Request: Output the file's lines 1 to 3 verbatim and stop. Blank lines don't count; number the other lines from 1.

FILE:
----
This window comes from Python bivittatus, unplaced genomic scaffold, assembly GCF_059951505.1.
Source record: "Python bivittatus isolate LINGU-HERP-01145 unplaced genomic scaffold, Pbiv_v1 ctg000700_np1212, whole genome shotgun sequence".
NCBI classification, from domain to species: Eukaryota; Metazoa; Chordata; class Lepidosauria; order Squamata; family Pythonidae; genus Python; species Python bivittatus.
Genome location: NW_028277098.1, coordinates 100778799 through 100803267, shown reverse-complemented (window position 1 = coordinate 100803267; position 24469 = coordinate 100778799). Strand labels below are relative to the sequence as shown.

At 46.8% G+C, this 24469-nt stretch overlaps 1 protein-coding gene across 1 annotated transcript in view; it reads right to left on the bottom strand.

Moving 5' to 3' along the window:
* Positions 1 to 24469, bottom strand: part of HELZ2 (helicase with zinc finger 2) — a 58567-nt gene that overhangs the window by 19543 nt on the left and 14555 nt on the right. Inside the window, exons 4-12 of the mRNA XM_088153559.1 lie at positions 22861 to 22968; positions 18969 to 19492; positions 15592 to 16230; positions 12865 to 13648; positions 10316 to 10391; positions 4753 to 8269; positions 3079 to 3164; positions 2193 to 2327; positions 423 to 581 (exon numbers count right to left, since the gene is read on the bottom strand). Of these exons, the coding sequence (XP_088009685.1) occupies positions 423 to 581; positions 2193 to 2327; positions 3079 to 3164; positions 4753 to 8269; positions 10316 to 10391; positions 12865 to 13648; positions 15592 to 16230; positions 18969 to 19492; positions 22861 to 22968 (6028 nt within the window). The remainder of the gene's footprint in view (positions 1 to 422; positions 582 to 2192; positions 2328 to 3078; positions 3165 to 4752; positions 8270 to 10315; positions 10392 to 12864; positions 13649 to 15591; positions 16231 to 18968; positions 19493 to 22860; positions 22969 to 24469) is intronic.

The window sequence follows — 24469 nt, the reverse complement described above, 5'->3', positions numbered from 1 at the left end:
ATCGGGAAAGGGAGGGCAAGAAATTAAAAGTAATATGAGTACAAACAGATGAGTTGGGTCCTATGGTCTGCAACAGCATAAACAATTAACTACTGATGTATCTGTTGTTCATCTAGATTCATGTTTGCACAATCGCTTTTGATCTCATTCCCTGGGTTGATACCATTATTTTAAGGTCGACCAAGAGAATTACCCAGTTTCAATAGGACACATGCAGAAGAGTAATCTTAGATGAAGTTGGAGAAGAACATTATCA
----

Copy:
This window comes from Python bivittatus, unplaced genomic scaffold, assembly GCF_059951505.1.
Source record: "Python bivittatus isolate LINGU-HERP-01145 unplaced genomic scaffold, Pbiv_v1 ctg000700_np1212, whole genome shotgun sequence".
NCBI classification, from domain to species: Eukaryota; Metazoa; Chordata; class Lepidosauria; order Squamata; family Pythonidae; genus Python; species Python bivittatus.